Jim

Drug shortages will impact Healthcare…

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Supply chain

Most of us are excited about the changes occurring in healthcare around mobile applications, electronic health records and the advent of social media just to name a few examples. Yet there is a mounting concern with the rise of drug shortages now reported at “178 a 3x rise since 2005!” A look at the FDA web site for drug shortages shows a list of both generics and branded products with the reasons for the shortages (including manufacturing delays, increase in demand, etc.). We’ll look at the background of the industry, the traditional view of supply chain, current factors facing the industry, and what companies can do to ‘improve’ their operations. Recognizing the need to convert your improve your existing operations will be good business and the consequences will directly impact you and I.

Key facts about the industry

According to IMS Health pharmaceuticals sales in 2011 is expected to reach 880 to 890Billion USD, which is a growth of 5 to 7%, and is 1% higher than the 2010 expectations. The current view of the supply chain includes:

Today's supply chain

  • In the US market the top 10 pharmaceutical companies give some 60% of the total US sales.
  • As products come off patent Generics control the prices of these products.
  • The wholesalers may also negotiate prices between the manufacturers and the Pharmacies.

The traditional view of the supply chain

The driver for any supply chain is to offer:

  • Product at a ‘reduced’ cost
  • Faster to market
  • Delivered at a high quality

Apply this to the previous diagram and you can see the challenges that face healthcare. As the view of the patient and pricing for these products are disconnected. This diagram gives you the full view of the Healthcare supply chain:    

 
 
 

The Healthcare Supply Chain

 

Current factors influencing the industry and the Healthcare supply chain

The following factors have influenced the market:

  • Mergers and Acquisitions – have reduced the number of manufacturers as companies have consolidated to make up for the loss in patent expiry and look to increase market share (Merck and Shering Plough, Pfizer and Wyeth, and Teva and Barr Labs are just a few examples)
  • Regulatory issues – it is harder for manufacturing sites to recover from an FDA violation. This delay can lead to drug delivery delays.
  • Government control over pricing – as the cost of healthcare rises many governments are dictating the price of drugs (Spain, Canada, Turkey and Greece). This puts the supplier at a disadvantage to be able to deliver products at these ‘reduced’ prices given the cost for raw materials.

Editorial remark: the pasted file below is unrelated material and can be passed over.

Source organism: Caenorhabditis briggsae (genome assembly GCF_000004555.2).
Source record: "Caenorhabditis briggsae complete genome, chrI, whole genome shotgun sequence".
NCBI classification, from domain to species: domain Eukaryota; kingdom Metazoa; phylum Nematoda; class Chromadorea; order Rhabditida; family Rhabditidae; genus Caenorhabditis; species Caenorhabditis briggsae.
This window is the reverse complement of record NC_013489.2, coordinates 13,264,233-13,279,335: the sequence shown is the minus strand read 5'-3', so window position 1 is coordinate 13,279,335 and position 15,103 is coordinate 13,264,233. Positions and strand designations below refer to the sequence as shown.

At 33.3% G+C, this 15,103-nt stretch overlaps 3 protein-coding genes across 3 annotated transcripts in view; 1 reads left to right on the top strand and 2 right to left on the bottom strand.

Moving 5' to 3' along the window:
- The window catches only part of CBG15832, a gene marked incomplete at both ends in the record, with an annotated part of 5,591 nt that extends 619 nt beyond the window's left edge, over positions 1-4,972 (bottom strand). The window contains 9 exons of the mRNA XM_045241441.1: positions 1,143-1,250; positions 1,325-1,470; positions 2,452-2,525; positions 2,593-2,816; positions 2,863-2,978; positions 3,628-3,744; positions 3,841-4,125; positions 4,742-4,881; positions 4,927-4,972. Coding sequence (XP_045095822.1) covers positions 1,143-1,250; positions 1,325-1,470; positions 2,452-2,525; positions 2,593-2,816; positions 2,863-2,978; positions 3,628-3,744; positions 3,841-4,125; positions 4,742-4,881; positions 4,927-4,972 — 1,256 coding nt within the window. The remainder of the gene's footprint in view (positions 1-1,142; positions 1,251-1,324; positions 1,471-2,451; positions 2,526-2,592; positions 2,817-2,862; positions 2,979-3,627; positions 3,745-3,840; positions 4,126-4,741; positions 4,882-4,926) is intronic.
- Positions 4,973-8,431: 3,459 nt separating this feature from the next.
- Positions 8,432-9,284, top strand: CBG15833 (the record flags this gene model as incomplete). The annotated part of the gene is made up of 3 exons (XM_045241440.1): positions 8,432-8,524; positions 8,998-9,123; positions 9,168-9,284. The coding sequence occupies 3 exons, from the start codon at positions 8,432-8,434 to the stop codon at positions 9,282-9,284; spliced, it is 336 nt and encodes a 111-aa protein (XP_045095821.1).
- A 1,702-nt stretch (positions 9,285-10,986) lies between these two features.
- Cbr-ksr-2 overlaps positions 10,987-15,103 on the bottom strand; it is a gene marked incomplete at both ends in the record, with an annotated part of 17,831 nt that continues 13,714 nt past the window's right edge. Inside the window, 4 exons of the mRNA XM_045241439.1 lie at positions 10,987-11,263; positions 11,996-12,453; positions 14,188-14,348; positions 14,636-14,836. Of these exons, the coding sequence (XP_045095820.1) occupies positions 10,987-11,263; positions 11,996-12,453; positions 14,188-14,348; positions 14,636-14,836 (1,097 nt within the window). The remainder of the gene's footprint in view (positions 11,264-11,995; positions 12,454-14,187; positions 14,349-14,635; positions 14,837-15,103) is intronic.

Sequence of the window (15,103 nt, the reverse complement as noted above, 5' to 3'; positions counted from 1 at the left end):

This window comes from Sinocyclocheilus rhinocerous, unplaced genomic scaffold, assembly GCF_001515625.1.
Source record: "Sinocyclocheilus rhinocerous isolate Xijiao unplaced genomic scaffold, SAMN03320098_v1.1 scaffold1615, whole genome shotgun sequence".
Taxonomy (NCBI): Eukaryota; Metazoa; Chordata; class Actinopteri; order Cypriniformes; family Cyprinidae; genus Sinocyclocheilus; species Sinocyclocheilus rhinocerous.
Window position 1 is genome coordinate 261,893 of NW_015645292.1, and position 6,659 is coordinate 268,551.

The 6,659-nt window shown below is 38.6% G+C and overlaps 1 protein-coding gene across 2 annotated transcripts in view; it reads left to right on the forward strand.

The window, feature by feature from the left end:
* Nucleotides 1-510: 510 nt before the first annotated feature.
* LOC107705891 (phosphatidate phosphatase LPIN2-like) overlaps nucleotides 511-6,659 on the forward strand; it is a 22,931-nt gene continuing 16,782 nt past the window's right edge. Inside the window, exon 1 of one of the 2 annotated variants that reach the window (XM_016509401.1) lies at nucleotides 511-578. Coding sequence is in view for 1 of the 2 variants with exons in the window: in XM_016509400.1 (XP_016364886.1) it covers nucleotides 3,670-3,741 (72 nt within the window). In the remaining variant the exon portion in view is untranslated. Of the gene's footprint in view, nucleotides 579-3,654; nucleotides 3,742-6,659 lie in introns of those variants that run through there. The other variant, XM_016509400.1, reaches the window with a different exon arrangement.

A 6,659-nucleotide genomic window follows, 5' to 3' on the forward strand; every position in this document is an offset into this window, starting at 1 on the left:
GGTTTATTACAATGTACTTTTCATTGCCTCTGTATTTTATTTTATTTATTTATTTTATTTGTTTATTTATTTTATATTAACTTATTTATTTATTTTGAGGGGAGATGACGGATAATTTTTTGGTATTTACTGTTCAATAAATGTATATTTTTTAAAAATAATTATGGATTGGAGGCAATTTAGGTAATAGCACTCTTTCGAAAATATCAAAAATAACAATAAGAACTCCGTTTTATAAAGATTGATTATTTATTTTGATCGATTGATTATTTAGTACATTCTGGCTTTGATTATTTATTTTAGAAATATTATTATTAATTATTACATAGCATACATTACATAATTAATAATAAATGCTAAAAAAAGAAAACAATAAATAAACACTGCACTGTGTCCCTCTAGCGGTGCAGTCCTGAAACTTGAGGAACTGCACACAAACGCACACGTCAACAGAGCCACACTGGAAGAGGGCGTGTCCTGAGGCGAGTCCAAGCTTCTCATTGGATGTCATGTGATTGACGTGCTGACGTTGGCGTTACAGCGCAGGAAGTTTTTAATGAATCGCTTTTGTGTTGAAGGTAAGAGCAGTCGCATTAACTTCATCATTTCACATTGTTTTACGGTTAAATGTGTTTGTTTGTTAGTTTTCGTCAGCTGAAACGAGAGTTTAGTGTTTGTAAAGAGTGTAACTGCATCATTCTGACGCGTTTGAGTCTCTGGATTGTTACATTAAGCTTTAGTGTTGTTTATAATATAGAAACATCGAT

• Globalization – in response to some of these factors many companies have already moved their operations to off-shore locations. India for API manufacturing.
  • Risk Management – having the ability to ‘view’ any of these problems can lead to drug shortages. Supply chain operations must therefore give this visibility so the right changes can be made.

Taking these factors into account and with a view of the ‘future’ of the healthcare supply chain from Gartner:

The Demand Driven Healthcare Supply chain

How can I ‘improve’ my operations?

I now work with a variety of companies that look for solutions to ‘improve’ their processes. We began his discussion trying to understand why there are so many drug shortages, and I would suggest the following as a means of enhancing your supply chain operations:

  • Refocus business growth and performance across the entire healthcare supply chain. This includes both the patient as providers of healthcare with a C level sponsor that understands that the aspects of healthcare lie outside of your companies boundaries.
  • Collaboration. Look to improve demand from both your suppliers as well as your customers. Provide visibility and metrics that you can mutually share.
  • Leverage IT as an enabler to meet the first two points. Make investments that promote organizational visibility. Specifically analytics solutions that provides management with a view the business as a result of this investment.
  • Governance. This process does not happen overnight. Change management is an ongoing process and you will need leadership and support to sustain these processes as they evolve over time.
  • Invest in skills and talent within your organization. I’m in the IT services business and you would think this takes away from my opportunities. There is a tendency to think that these processes can be solved through off-shore support capability. While this is true I am taking about the need to enhance your folk’s ability to understand the entire healthcare supply chain.

I am convinced healthcare can improve yet the threat of drug shortages can impact any course of treatment if the right products are not available. What I hope to do with this blog post is a summary of the problem and possible solution. I welcome your suggestions or comments to improving this blog post.

Thanks,

Jim

Aligning Life Sciences and Healthcare IT. Part 2 A Practical Mobility Solution for Doctors and Nurses.

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PDA and Smartphones